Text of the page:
Vat­i­can reaf­firms driv­ers’ ‘Ten Com­mand­ments’

Lesotho Times - - Motoring -

VAT­I­CAN CITY — The Vat­i­can has reaf­firmed its set of “Ten Com­mand­ments” for driv­ers, say­ing mo­tor ve­hi­cles can be an “oc­ca­sion of sin.”

A doc­u­ment ti­tled “Guide­lines for the Pas­toral Care of the Road” said driv­ing can un­leash road rage and other immoral be­hav­iour, in­clud­ing ex­cess speed, reck­less pass­ing, curs­ing and just plain rude­ness.

“Cars tend to bring out the ‘prim­i­tive’ side of hu­man be­ings, thereby pro­duc­ing rather un­pleas­ant re­sults,” the doc­u­ment said.

The warn­ing about driv­ing came in the first part of the 59-page in­struc­tion, first re­leased 19 June 2007 by the Pon­tif­i­cal Coun­cil for Mi­grants and Trav­el­ers.the doc­u­ment said driv­ers need to re­mem­ber that even when there is no one sit­ting next to them, they are never alone.

“Driv­ing a ve­hi­cle is ba­si­cally a way of re­lat­ing with and get­ting closer to other peo­ple and of in­te­grat­ing within a com­mu­nity of peo­ple,” it said.

“This ca­pac­ity for co­ex­is­tence, of en­ter­ing into re­la­tions with oth­ers, pre­sup­poses cer­tain spe­cific qual­i­ties in a driver: namely self-mas­tery, pru­dence, cour­tesy, a fit­ting spirit of ser­vice and knowl­edge of the high­way code,” it said.

Ac­ci­dents can oc­cur any­time, and when they do mo­torists have a moral re­spon­si­bil­ity to stop and help oth­ers, it said.the doc­u­ment cited statis­tics to demon­strate the risks of driv­ing. In the 20th cen­tury, about 35 mil­lion peo­ple lost their lives in road ac­ci­dents, and 1.5 bil­lion peo­ple were in­jured. In the year 2000 alone, traf­fic deaths reached nearly 1.3 mil­lion, and 90 per­cent of the ac­ci­dents were due to hu­man er­ror.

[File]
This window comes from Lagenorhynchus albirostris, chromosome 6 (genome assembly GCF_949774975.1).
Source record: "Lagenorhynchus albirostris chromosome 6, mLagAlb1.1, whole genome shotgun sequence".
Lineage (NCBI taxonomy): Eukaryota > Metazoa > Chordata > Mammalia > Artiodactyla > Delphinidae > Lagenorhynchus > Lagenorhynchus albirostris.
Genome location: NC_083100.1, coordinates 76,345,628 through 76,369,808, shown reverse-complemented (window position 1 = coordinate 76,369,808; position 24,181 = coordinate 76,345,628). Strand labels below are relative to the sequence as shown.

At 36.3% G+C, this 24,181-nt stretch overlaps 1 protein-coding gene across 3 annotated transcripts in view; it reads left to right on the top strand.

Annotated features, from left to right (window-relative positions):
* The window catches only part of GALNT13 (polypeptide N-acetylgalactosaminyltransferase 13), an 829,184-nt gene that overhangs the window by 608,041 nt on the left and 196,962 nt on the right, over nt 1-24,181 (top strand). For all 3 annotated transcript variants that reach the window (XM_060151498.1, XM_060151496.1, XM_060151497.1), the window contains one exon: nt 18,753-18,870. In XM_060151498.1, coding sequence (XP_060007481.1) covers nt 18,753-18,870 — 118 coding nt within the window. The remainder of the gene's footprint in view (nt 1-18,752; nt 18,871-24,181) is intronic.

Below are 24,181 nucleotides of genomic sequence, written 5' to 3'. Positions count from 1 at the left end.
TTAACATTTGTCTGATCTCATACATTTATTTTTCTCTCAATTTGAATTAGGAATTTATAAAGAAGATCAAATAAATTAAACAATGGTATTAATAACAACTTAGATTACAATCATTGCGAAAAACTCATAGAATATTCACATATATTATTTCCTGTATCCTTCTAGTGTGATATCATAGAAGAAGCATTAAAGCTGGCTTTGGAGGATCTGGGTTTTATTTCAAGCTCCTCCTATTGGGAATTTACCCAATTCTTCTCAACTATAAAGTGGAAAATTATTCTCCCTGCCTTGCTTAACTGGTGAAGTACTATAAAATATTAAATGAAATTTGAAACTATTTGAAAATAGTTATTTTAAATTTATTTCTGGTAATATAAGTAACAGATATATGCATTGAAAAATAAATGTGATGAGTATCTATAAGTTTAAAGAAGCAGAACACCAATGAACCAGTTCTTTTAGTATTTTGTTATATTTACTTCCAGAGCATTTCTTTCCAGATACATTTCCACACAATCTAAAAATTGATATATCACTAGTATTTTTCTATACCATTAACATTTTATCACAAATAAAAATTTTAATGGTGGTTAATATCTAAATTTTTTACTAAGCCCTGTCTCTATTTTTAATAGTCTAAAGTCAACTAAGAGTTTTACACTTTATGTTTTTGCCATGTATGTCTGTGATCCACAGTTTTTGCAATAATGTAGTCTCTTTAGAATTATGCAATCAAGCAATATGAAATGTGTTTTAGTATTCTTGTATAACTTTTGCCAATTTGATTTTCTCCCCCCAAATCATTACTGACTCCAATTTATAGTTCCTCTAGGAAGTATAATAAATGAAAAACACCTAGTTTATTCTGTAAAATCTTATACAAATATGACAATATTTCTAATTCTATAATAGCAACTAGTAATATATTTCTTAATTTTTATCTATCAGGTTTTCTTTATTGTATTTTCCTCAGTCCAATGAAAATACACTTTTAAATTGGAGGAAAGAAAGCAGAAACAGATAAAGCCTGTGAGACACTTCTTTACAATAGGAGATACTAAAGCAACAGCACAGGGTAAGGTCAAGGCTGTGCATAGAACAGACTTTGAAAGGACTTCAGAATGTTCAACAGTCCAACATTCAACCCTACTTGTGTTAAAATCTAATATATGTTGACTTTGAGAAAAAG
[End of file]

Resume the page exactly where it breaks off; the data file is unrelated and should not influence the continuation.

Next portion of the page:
“The harm caused to the fam­i­lies of those in­volved in ac­ci­dents, as well as the pro­tracted con­se­quences for the in­jured, who all

1. You shall not kill. s im n v an pas­sen­ger

k wo too of­ten are per­ma­nently dis­abled, should also be borne in mind,” it said.

The “Ten Com­mand­ments” for driv­ers,

as listed in the doc­u­ment, are:

2. The road shall be for you a means of com­mu­nion be­tween peo­ple and not of mor­tal harm.

3. Cour­tesy, up­right­ness and pru­dence will help you deal with un­fore­seen events.

4. Be char­i­ta­ble and help your neigh­bor in need, es­pe­cially vic­tims of ac­ci­dents.

5. Cars shall not be for you an ex­pres­sion of power and dom­i­na­tion and an oc­ca­sion of sin.

6. Char­i­ta­bly con­vince the young and not so young not to drive when they are not in a fit­ting con­di­tion to do so.

7. Sup­port the fam­i­lies of ac­ci­dent vic­tims.

8. Bring guilty mo­torists and their vic­tims to­gether, at the ap­pro­pri­ate time, so that they

There are three ba­sic types of child car seats, each de­signed for dif­fer­ent ages (and sizes) of chil­dren: can un­dergo the lib­er­at­ing ex­pe­ri­ence of for­give­ness.

9. On the road, pro­tect the more vul­ner­a­ble


10. Feel re­spon­si­ble to­ward oth­ers.


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